When I travel anywhere I try to limit any pre-conceptions - even if I have very specific ideas about something I travel with the mindset that those ideas will probably change. When I travelled to Kenya I knew that I was going on a coffee related trip with market leading and well respected green coffee buyers Nordic Approach that I could expect to meet coffee farmers and visit farms and that those farms would be representative of some of the best coffee farms in Kenya. Pictures come very naturally once I pick up a camera - especially in a country as beautiful as Kenya.

How did you go about setting your itinerary?

As I travel to coffee origin it’s in collaboration with Nordic Approach - I piggyback on their trips to farms and exporters with coffee roasters from all over the world and then take detours to specific places once I’ve identified a unique angle or something peaks my interest. In Kenya I went to document the Nairobi Coffee Exchange and spent a long time at one of the mills in order to get the shots that I felt help to represent the narrative of Kenyan Coffee. Alternatively on my coffee trip to Colombia I flew to the port in Buenaventura and documented that aspect of the infrastructure, but that wasn’t arranged until a week into my visit.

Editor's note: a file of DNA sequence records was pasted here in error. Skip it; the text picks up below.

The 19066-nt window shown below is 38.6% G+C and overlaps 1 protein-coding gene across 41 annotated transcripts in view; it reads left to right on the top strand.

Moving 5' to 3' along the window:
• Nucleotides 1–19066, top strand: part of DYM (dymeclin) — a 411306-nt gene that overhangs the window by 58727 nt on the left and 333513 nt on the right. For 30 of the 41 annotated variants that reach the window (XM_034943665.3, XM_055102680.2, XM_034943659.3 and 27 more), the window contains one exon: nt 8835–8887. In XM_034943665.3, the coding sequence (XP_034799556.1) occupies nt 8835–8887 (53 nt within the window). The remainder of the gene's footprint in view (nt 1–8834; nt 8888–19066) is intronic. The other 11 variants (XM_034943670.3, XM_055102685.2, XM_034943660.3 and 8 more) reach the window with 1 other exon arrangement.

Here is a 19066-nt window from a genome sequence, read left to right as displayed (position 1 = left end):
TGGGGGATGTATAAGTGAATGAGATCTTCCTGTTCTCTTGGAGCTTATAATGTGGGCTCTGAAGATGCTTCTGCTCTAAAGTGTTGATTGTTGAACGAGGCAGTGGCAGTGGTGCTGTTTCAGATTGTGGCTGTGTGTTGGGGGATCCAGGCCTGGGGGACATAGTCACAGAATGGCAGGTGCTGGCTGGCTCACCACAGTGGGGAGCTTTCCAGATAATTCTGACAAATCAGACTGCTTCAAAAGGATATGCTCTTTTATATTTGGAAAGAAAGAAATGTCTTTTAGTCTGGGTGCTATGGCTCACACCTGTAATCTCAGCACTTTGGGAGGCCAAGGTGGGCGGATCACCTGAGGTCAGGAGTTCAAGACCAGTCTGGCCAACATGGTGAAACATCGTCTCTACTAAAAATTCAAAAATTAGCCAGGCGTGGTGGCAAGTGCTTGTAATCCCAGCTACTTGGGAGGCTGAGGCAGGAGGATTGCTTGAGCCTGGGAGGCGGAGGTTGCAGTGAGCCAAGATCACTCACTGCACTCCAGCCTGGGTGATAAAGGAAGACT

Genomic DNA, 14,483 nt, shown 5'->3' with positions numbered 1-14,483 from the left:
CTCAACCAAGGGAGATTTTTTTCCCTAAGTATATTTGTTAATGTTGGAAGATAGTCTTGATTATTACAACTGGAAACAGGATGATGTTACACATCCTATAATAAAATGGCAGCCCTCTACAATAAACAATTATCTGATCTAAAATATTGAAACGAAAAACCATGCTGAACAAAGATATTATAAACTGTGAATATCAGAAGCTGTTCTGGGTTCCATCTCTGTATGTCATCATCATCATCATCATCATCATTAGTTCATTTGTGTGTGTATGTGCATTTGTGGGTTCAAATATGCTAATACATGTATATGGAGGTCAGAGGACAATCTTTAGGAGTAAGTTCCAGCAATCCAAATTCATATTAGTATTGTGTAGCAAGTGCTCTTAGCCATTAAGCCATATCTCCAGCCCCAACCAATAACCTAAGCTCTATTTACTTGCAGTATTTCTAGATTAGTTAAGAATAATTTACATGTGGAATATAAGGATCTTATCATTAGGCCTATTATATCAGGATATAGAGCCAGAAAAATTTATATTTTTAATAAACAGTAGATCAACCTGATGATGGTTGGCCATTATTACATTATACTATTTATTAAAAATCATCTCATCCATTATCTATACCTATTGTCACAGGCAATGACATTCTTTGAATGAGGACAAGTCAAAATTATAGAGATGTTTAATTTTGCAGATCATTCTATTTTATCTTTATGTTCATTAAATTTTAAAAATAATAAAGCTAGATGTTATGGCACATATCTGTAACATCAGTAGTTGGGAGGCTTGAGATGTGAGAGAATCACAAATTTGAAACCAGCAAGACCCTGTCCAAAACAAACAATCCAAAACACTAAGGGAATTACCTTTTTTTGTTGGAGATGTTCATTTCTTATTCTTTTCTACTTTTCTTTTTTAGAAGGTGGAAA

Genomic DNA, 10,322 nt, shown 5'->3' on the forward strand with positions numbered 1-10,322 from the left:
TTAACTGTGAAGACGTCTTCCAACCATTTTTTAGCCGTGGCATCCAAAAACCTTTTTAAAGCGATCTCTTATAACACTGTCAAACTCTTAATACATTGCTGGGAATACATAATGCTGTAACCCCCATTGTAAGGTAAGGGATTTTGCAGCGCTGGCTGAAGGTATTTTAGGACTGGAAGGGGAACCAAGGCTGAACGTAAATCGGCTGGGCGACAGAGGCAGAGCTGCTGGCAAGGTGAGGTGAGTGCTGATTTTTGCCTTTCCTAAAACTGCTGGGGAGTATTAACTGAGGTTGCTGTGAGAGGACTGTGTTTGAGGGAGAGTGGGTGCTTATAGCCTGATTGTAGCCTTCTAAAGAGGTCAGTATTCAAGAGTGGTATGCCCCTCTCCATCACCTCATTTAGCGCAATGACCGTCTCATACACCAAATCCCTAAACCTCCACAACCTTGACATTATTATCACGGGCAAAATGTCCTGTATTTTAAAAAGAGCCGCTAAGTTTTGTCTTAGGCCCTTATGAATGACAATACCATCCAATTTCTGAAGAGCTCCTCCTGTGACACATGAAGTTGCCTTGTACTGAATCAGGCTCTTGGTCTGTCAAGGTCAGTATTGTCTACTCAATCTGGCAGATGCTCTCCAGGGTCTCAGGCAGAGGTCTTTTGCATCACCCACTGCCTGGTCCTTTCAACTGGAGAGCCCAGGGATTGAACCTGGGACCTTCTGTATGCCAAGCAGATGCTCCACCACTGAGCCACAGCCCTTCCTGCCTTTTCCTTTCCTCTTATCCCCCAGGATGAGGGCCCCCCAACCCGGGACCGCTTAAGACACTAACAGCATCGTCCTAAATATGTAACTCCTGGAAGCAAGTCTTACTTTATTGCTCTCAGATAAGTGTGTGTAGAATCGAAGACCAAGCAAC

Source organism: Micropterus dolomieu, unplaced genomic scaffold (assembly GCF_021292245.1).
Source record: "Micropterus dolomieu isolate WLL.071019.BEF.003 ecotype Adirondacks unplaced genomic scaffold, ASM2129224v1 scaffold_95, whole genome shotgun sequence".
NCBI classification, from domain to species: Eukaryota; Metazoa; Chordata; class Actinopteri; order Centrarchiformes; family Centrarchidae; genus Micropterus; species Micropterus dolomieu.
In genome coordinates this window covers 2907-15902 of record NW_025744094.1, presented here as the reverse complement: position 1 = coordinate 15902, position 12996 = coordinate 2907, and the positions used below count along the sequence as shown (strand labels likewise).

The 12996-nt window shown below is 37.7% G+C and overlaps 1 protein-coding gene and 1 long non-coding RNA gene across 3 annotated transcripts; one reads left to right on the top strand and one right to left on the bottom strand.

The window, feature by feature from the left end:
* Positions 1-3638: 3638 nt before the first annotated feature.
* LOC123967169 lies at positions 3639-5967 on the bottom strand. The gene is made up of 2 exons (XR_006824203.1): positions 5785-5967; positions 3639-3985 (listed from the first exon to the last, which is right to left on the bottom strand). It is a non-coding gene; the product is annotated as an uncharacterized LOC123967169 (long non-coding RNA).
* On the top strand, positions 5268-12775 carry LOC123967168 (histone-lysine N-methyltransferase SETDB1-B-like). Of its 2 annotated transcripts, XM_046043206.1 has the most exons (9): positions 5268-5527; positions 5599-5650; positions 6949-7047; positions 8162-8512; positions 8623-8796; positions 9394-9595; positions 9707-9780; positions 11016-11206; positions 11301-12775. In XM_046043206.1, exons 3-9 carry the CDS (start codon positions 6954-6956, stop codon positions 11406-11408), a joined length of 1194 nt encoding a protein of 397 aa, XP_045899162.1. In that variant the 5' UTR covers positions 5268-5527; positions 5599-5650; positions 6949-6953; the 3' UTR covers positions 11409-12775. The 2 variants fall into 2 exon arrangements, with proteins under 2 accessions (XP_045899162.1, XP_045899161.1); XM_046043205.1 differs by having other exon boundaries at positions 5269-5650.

Can you explain the layout of coffee in Kenya, in terms of locations, supply chain, volumes, markets and the changing status of the industry?

The economics of coffee are constantly changing - there is a very long answer to that question which I’m not really qualified to answer. One thing I will say is that the markets fluctuate drastically and the effects of that are felt throughout the supply chain.

What surprised you during the trip? What unexpected aspects struck you?